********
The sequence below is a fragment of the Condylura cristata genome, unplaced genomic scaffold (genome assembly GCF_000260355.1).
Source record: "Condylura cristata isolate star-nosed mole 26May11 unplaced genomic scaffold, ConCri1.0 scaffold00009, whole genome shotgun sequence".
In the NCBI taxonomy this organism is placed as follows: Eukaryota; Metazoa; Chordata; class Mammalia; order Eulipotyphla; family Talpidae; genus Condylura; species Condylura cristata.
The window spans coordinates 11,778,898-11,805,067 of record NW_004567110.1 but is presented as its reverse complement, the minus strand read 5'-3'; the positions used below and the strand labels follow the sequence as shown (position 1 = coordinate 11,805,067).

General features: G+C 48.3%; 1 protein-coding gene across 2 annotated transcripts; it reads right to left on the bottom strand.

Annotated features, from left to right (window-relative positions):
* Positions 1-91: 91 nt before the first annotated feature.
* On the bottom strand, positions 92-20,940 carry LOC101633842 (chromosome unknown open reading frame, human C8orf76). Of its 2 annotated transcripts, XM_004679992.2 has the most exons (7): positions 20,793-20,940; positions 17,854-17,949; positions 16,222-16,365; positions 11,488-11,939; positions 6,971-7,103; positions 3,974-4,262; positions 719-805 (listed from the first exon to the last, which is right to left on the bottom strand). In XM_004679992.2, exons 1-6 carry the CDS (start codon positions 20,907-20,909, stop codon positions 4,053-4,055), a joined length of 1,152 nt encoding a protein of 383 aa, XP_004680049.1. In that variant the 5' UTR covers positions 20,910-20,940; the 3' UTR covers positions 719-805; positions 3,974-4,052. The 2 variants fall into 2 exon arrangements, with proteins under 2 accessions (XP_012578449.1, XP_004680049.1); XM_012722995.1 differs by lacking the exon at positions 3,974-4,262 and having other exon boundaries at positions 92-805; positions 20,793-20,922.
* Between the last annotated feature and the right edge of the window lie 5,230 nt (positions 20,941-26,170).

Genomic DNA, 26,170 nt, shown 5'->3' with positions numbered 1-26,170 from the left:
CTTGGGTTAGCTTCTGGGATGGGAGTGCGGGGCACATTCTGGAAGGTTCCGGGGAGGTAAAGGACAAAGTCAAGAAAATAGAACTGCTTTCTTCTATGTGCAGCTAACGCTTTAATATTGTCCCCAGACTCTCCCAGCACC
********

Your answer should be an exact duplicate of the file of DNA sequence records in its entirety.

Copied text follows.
The sequence below is a fragment of the Condylura cristata genome, unplaced genomic scaffold (genome assembly GCF_000260355.1).
Source record: "Condylura cristata isolate star-nosed mole 26May11 unplaced genomic scaffold, ConCri1.0 scaffold00009, whole genome shotgun sequence".
In the NCBI taxonomy this organism is placed as follows: Eukaryota; Metazoa; Chordata; class Mammalia; order Eulipotyphla; family Talpidae; genus Condylura; species Condylura cristata.
The window spans coordinates 11,778,898-11,805,067 of record NW_004567110.1 but is presented as its reverse complement, the minus strand read 5'-3'; the positions used below and the strand labels follow the sequence as shown (position 1 = coordinate 11,805,067).

General features: G+C 48.3%; 1 protein-coding gene across 2 annotated transcripts; it reads right to left on the bottom strand.

Annotated features, from left to right (window-relative positions):
* Positions 1-91: 91 nt before the first annotated feature.
* On the bottom strand, positions 92-20,940 carry LOC101633842 (chromosome unknown open reading frame, human C8orf76). Of its 2 annotated transcripts, XM_004679992.2 has the most exons (7): positions 20,793-20,940; positions 17,854-17,949; positions 16,222-16,365; positions 11,488-11,939; positions 6,971-7,103; positions 3,974-4,262; positions 719-805 (listed from the first exon to the last, which is right to left on the bottom strand). In XM_004679992.2, exons 1-6 carry the CDS (start codon positions 20,907-20,909, stop codon positions 4,053-4,055), a joined length of 1,152 nt encoding a protein of 383 aa, XP_004680049.1. In that variant the 5' UTR covers positions 20,910-20,940; the 3' UTR covers positions 719-805; positions 3,974-4,052. The 2 variants fall into 2 exon arrangements, with proteins under 2 accessions (XP_012578449.1, XP_004680049.1); XM_012722995.1 differs by lacking the exon at positions 3,974-4,262 and having other exon boundaries at positions 92-805; positions 20,793-20,922.
* Between the last annotated feature and the right edge of the window lie 5,230 nt (positions 20,941-26,170).

Genomic DNA, 26,170 nt, shown 5'->3' with positions numbered 1-26,170 from the left:
CTTGGGTTAGCTTCTGGGATGGGAGTGCGGGGCACATTCTGGAAGGTTCCGGGGAGGTAAAGGACAAAGTCAAGAAAATAGAACTGCTTTCTTCTATGTGCAGCTAACGCTTTAATATTGTCCCCAGACTCTCCCAGCACC